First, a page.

Saturday, October 20, 2007

Is Nick Clegg a Man of the Right?

Olly Kendall, Charles Kennedy's former press officer, has written another thoughtful ARTICLE for CiF on why Nick Clegg is the chosen one. He denies that Clegg is a man of the right in a way that doth protest a little too much, I feel. I remember doing an hour long interview with Nick Clegg and at the end of it said to him: "We've spent an hour talking and I can't think of hardly anything we've disagreed about. I'm not sure who should be more worried - me or you!"

There's no doubt that on economic issues he's a free marketeer. He's a libertarian on social and civil liberties issues. The only two areas I can think of where he's not on the right are immigration and Europe. He missed a major opportunity to differentiate himself from Chris Huhne yesterday by ruling out support for a referendum on the EU Reform Treaty. Bad move. I wonder if he still supports Ming's In or Out referendum.
I wonder if Chris Huhne will now grab the initiative and promise a referendum on the Treaty. Peter Spencer writes on the Boulton & Co blog...
Nick Clegg speaks very highly of Chris Huhne. And he means it. Chris Huhne speaks very highly of Nick Clegg. And he means it too. That'll be sexy then. Two deadly foes swopping lethal blows till it's the last man standing. Not. More like two girlies swopping Barbie accessories. And this saccharinathon will drag on for weeks. Not exactly a ratings challenge to the rugby.
Each candidate must take every opportunity to differentiate themselves. How about a referendum then, Chris?

14 comments:

C4' said...

I find it very amusing that Radio Four described Clegg's rival Chris Huhne is on the right of the party.

Sem nome said...

Wishful thinking Iain...

Anonymous said...

We were watching Sky last night and my wife and I came to the conclusion that Nick Clegg should have been a Tory - and would have made a very good one too.

Problem is he went to Westminster and then Cambridge instead of Eton and then Oxford. Shame really.

Charlotte Gore said...

Nick's socially and economically liberal rather than the usual lib dem position of socially liberal and economically socialist (which is, to my mind, completely stupid and a total oxymoron).

There's some Tories with very similar views to Clegg - I guess Iain's one of them - but social conservatism still seems to be the mainstream in the Tories and what gives them their unique identity.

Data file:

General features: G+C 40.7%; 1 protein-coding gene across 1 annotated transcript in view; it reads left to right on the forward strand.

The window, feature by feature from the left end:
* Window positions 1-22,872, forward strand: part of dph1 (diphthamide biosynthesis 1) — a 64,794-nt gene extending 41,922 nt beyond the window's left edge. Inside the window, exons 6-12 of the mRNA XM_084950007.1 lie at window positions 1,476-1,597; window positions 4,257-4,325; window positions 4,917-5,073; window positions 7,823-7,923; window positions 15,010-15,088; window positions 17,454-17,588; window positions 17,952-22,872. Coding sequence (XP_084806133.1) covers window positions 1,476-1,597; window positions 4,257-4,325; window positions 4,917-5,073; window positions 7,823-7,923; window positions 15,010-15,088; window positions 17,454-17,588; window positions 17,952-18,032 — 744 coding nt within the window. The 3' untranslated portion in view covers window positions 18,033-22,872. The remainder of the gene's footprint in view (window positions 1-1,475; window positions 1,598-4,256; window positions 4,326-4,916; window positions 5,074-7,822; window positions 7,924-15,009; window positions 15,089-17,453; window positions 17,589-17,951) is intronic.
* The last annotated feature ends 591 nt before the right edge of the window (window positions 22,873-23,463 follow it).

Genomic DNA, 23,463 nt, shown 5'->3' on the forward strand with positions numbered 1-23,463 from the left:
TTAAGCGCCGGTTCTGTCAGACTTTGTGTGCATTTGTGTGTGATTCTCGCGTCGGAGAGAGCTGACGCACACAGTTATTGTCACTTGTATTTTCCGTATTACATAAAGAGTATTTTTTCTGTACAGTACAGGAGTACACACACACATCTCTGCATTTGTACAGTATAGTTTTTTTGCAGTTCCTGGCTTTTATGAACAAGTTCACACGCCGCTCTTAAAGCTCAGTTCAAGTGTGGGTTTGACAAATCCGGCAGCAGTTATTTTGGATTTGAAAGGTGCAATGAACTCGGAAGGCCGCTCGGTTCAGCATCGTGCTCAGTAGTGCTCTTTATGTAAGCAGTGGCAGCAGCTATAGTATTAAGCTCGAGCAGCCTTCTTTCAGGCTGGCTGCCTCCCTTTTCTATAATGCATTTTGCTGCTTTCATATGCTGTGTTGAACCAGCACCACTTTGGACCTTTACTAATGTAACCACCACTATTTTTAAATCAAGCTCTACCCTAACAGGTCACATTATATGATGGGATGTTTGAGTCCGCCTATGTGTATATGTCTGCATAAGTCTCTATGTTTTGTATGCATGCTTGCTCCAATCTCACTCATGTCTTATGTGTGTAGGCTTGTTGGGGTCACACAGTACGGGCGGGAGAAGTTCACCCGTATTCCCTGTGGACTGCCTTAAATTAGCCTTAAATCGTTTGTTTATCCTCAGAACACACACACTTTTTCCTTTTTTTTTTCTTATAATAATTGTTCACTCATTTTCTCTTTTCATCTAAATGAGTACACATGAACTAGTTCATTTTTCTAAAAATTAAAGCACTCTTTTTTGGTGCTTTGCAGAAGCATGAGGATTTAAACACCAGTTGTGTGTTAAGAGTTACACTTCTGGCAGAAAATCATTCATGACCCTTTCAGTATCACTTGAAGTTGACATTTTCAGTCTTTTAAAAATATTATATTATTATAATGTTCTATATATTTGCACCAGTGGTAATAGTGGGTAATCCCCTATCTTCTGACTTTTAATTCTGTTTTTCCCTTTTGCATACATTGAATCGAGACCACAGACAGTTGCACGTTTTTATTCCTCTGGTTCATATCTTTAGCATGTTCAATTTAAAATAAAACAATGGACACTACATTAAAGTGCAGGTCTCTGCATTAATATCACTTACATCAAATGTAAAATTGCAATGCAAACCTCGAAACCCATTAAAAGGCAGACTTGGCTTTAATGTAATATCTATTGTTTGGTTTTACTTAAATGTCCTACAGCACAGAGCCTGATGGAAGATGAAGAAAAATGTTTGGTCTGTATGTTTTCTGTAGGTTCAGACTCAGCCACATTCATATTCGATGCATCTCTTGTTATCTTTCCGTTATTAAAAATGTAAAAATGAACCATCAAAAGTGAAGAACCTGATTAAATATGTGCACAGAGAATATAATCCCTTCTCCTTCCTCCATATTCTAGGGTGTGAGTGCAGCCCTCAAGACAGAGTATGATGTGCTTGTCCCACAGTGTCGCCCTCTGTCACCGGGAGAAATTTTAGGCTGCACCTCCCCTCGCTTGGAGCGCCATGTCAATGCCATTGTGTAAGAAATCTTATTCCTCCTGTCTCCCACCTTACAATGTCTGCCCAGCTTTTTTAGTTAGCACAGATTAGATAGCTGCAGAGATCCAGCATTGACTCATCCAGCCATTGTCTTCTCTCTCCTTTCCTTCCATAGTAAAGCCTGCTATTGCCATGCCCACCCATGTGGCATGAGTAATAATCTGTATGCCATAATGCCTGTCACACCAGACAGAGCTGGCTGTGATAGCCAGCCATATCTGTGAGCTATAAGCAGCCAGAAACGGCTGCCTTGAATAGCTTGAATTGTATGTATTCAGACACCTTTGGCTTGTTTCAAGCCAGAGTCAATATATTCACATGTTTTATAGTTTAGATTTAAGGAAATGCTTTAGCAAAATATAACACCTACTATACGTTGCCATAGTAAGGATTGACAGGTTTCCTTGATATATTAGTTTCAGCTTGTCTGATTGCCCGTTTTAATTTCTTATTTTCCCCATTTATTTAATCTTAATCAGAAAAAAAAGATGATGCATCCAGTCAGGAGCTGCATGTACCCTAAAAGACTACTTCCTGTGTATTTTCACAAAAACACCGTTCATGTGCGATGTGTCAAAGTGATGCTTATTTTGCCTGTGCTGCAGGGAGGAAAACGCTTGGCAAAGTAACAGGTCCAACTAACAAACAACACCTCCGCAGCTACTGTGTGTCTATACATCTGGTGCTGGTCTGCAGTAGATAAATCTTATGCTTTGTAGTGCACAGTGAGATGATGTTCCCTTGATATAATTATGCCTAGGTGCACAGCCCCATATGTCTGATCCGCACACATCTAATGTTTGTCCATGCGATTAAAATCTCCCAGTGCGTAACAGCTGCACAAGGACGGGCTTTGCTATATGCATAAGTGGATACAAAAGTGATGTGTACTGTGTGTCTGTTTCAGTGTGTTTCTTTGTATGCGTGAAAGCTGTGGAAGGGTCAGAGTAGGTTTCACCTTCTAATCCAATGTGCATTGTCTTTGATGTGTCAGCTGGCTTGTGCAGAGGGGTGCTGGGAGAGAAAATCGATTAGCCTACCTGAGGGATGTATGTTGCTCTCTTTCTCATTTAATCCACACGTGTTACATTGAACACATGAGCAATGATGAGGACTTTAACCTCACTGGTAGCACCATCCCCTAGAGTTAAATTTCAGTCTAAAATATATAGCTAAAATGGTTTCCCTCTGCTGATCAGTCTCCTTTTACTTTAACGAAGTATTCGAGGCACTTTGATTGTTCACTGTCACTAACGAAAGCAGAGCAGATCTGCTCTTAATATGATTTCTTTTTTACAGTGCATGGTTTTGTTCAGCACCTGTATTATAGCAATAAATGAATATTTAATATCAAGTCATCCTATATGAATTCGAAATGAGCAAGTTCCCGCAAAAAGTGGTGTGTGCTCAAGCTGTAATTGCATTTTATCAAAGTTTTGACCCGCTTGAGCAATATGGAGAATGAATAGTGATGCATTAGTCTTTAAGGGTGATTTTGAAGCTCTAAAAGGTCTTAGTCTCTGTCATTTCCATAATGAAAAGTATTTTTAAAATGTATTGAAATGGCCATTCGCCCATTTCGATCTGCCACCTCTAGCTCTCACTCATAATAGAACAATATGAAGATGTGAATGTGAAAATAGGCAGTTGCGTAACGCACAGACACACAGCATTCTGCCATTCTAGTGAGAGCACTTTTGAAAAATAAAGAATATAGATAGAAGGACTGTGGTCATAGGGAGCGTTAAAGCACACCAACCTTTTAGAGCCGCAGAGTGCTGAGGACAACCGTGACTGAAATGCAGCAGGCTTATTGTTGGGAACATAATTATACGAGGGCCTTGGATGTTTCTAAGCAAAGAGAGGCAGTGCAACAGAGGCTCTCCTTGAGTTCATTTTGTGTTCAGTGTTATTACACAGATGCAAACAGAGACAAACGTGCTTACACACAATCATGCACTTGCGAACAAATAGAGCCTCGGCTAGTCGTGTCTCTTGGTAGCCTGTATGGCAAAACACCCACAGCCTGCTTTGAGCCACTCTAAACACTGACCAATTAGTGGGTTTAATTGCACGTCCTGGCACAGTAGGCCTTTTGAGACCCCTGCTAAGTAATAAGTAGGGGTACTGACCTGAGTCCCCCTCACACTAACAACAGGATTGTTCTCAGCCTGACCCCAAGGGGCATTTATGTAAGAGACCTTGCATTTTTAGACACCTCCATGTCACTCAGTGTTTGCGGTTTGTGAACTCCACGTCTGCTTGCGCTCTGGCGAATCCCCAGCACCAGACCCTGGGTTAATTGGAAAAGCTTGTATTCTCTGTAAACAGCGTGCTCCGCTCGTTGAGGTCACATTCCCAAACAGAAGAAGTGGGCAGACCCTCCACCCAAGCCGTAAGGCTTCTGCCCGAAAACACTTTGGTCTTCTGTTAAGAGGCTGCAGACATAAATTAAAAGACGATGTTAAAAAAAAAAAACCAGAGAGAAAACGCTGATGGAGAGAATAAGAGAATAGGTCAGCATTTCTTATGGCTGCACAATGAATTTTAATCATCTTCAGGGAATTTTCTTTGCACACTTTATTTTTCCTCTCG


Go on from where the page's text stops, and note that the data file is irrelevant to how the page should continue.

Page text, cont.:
Clegg might actually shake things up a bit, I think.

Anonymous said...

"Olly Kendall, Charles Kennedy's former press officer, has written another thoughtful ARTICLE for CiF on why Nick Clegg is the chosen one. He denies that Clegg is a man of the right..."

Olly Kendall is a woman. Well she was when I was at her leaving do.

Iain Dale said...

Er, you are thinking of Olly Grender, I assume.

Inamicus said...

Olly Kendall is male; Olly Grender is female.

Olly wots-his/her-name said...

You are of course right. I did drink quite a bit on that night m'lud.

By the way, are there any non-Lib Dems called Olly?

tapestry said...

The fact that not one candidate will offer a referendum on the Constitution, suggests that the Lib Dem are not operating as an independent political party.

There must be repecussions if any Lib Dem dares to oppose the EU.

Hague in the Conservatives acts as if he expects repercussios which he fears if he allows any genuine opposition to the EU within the Conservatives.

What kind of repercussions are these? Threats of a financial nature, to personal security, to blackmail or to exclusion?

Iain assumes politics is about democracy. It is more likely that our democracy has become a sham, as has our Parliament.

It is allowed to be played out to keep the public from noticing what is actually happening.

I am not sure about general elections being genuine, with postal vote fraud clearly a factor, and with recent electoral changes permitting ballot boxes to be stored overnight, and counted the next day, the possibility of ballot box tampering now as well.

I am not sure that political parties are operating as free agents either.